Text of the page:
Following the drone strike that killed General Qassem Soleimani, commander of the Qods Force, the foreign operations branch of Iran's Islamic Revolutionary Guard Corps, on January 2, 2020, Pakistan found itself in a familiar quandary. Since Pakistan shares a 909-kilometer border with Iran, and its Shi'ite population is roughly 20 percent of its total population, Pakistan has always sought to tread a cautious path in its relations with Iran.
In Islamabad, Pakistanis protest the killing of Gen. Soleimani
After Soleimani's killing, the Pakistani government and the military, the latter being the final arbiter of power in the country, reacted in a more balanced manner. Pakistan relies heavily on the U.S. for military support and on Saudi Arabia for economic aid. Therefore, Pakistan's reaction is being closely monitored.
Following are excerpts from a Pakistani media report that details the Pakistan's position on the issue:
Pakistani Foreign Minister Shah Mehmood Qureshi: "Pakistan Would Neither Let Its Soil Be Used Against Any Other State Nor Become Part Of Any Regional Conflict"
"Pakistan on Sunday [January 5, 2020,] reaffirmed its resolve not to become a part of any conflict in the region and renewed its offer for mediating in the Middle East crisis. The offer was formally conveyed by Foreign Minister Shah Mehmood Qureshi during a telephonic conversation with his counterparts from Iran, Saudi Arabia, the United Arab Emirates and Turkey. This was the first contact of Foreign Minister Qureshi with the Iranian leadership after the assassination...
"Mr. Qureshi made the telephone calls to Iran's Foreign Minister Javad Zarif, Saudi Foreign Minister Faisal bin Farhan al-Saud, UAE Foreign Minister Sheikh Abdullah bin Zayed, and Turkish Foreign Minister Mevlut Cavusoglu on the day anti-U.S. protest demonstrations were held in many Pakistani cities, including Karachi and Islamabad.
"Earlier, [Pakistan] army spokesman and director general of the Inter-Services Public Relations (ISPR) Maj.-Gen. Asif Ghafoor declared in categorical terms that Pakistan would not allow its soil to be used against anyone and would continue to play its role in establishing durable peace in the region.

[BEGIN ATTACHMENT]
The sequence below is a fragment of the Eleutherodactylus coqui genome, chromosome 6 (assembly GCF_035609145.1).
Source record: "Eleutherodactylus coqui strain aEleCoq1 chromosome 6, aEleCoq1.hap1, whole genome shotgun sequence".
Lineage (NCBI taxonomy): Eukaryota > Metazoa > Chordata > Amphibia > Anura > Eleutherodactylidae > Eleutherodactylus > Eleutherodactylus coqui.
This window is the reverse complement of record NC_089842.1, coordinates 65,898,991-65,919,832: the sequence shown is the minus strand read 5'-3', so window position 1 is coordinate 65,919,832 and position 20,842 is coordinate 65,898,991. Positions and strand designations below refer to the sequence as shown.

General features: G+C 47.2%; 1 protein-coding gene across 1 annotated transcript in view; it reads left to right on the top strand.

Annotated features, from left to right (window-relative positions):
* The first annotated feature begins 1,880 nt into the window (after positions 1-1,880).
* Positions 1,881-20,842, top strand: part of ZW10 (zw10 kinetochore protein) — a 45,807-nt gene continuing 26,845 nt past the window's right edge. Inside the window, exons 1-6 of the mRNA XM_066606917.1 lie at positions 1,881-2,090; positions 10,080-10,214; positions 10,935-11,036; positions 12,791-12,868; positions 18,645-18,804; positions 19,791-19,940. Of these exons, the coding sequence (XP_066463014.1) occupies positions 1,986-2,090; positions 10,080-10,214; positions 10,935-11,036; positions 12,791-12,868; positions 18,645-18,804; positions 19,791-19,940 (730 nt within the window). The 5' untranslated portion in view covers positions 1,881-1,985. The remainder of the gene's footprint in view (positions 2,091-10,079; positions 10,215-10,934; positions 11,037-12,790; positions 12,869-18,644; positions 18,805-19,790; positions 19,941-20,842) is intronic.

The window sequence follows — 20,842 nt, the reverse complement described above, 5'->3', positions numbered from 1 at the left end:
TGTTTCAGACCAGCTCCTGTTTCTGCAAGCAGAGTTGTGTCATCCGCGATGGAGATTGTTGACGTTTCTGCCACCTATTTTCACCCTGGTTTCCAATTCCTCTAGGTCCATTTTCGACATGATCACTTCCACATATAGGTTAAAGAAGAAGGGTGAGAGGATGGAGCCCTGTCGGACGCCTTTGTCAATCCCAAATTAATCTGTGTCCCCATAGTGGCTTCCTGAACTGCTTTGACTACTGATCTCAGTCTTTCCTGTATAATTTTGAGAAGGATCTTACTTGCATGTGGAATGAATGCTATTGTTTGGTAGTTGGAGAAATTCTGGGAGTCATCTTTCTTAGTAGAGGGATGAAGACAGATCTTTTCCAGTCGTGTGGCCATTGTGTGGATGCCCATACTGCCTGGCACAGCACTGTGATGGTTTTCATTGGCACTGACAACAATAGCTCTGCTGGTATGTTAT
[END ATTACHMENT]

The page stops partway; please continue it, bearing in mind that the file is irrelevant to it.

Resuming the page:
"According to an official announcement by the Ministry of Foreign Affairs, there was a wide-ranging exchange of views between Mr. Qureshi and the foreign ministers of four Muslim countries on 'the unfolding situation in the region.' Highlighting Pakistan's deep concern over recent developments, the foreign minister 'underscored the imperative of avoidance of conflict, exercise of maximum restraint, and de-escalation of tensions.'
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"Mr. Qureshi renewed the call on the parties concerned to abide by the United Nations Charter and principles of international law to settle differences through peaceful means. He also reaffirmed that Pakistan would neither let its soil be used against any other state nor become part of any regional conflict. Sharing Pakistan's perspective, the foreign minister expressed the hope that the progress made in the Afghan peace process [at the U.S.-Taliban talks in Doha, Qatar] would be preserved and further advanced.
"He reiterated Pakistan's readiness to continue to play a role in preventing further escalation and maintaining regional peace and stability. The foreign minister is expected to make a policy statement on the Middle East situation in the National Assembly or the Senate..."
Pakistan Army spokesman Asif Ghafoor
Pakistan Army Spokesman Maj.-Gen. Asif Ghafoor: "Talks In Social Media About Pakistan's Possible Support For The United States In The Present Middle East Situation Part Of The 'Propaganda' Campaign By Anti-State Elements"